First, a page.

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SMi MilSatComUSA 2019  Satellite Communications Technology

Tidal tails – the beginning of the end of an open star cluster

(15 February 2019 - Heidelberg University) In the course of their life, open star clusters continuously lose stars to their surroundings. The resulting swath of tidal tails provides a glimpse into the evolution and dissolution of a star cluster.

Thus far only tidal tails of massive globular clusters and dwarf galaxies have been discovered in the Milky Way system. In open clusters, this phenomenon existed only in theory. Researchers at Heidelberg University have now finally verified the existence of such a tidal tail in the star cluster closest to the Sun, the Hyades. An analysis of measurements from the Gaia satellite led to the discovery.

Open star clusters are collections of approximately 100 to a few thousand stars that emerge almost simultaneously from a collapsing gas cloud and move through space at about the same speed. Owing to a number of influences, however, they do begin to disperse after a few hundred million years. Among the factors working against the gravitationally bound stars is the tidal force of a galaxy, which pulls the stars out of the cluster. Tidal tails then form during the movement of the star cluster through the Milky Way. It is the beginning of the end of an open star cluster.

tidal 1

Image of the Hyades, the star cluster closest to the Sun. (courtesy: NASA, ESA, and STScI)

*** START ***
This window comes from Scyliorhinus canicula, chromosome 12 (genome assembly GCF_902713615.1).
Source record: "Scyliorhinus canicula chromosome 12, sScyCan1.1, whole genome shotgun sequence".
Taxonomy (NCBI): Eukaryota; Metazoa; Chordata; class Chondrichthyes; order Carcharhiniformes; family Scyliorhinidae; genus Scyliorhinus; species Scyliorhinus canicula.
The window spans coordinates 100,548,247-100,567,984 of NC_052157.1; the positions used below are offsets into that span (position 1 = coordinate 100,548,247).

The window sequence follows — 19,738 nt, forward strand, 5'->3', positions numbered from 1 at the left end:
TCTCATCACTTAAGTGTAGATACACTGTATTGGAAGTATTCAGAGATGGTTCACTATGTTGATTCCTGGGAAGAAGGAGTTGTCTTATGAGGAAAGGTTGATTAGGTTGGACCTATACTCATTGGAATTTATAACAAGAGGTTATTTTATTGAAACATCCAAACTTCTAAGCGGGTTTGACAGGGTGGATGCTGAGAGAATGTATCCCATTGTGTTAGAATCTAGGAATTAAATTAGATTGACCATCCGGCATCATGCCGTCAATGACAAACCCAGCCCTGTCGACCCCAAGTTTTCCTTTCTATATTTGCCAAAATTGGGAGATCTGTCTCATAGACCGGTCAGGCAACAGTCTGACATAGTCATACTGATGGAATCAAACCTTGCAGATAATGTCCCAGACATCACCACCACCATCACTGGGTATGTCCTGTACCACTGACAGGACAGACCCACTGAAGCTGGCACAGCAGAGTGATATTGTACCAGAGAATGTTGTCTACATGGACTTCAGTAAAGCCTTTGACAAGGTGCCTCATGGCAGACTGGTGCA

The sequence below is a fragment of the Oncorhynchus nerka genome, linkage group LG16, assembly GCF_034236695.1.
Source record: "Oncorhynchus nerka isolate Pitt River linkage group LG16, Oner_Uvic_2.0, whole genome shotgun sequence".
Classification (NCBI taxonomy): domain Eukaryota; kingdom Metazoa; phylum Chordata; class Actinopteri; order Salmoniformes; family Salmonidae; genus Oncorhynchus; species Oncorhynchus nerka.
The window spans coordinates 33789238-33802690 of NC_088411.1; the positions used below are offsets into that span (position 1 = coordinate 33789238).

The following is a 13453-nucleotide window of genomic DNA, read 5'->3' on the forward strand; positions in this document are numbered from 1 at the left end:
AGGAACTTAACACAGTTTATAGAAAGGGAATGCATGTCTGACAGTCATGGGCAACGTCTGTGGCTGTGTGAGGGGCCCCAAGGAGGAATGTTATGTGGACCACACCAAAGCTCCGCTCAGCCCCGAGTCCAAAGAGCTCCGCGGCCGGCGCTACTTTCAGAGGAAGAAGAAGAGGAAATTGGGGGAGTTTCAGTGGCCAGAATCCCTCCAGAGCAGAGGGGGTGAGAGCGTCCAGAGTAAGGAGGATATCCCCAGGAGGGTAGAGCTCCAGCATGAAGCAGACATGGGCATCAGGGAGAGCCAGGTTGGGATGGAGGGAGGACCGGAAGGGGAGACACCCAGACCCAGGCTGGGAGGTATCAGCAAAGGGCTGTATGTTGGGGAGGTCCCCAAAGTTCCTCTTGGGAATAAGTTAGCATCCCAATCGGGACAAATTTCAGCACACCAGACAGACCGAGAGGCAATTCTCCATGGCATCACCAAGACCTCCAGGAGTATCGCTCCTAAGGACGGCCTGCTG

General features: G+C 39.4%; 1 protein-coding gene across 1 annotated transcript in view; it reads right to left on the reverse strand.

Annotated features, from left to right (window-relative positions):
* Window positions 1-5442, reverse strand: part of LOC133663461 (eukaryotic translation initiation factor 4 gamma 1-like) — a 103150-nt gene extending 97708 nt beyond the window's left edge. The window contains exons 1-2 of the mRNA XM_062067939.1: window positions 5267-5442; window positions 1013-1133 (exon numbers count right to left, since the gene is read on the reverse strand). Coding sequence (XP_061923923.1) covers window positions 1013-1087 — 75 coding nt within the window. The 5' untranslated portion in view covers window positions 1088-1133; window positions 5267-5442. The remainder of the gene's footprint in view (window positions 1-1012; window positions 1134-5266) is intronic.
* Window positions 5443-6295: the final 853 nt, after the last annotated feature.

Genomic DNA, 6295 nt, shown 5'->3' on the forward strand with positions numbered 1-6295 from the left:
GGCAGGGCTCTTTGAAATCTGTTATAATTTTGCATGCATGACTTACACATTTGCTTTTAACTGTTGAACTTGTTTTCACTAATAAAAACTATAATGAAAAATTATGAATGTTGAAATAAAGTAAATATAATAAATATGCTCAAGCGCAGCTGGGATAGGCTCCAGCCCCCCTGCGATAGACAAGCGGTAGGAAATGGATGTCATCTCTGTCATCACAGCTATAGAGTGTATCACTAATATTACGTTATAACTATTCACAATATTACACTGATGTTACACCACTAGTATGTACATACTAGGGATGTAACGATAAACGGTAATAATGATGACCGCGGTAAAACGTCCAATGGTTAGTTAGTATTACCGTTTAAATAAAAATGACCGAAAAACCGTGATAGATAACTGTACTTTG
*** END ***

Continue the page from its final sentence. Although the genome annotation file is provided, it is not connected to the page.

tidal 2

Position of the Hyades and its now observed tidal tails in the sky. The background shows Gaia’s all-sky view of our Milky Way Galaxy. (courtesy: S. Röser, ESA/Gaia/DPAC)

Together with researchers from the Max Planck Institute for Astronomy in Heidelberg, scientists from the Centre for Astronomy of Heidelberg University (ZAH) have detected this phenomenon for the first time in the Hyades, one of the older and best-studied open star clusters in the Milky Way system. They studied the data published in April 2018 from the Gaia satellite, which has been systematically mapping the heavens for five years. Rather than taking direct photographs, Gaia measures the stars’ motion and position.

From this data, the Heidelberg astronomers identified two tidal tails of the Hyades with a total of approximately 500 stars extending up to 650 light-years from the cluster. Dr Siegfried Röser of the Königstuhl State Observatory of the ZAH explains that one of the tails precedes the open star cluster and the other follows it. “Our discovery shows that it is possible to trace the trajectories of individual stars of the Milky Way back to their point of origin in a star cluster”, states Dr Röser. The astronomer believes that this marks the beginning of many significant discoveries in galactic astronomy. Apart from the Heidelberg astronomers, a team of researchers from Vienna also discovered the tidal tails of the Hyades.

The research was conducted under the auspices of The Milky Way System Collaborative Research Centre (CRC 881) at Heidelberg University, which is funded by the German Research Foundation.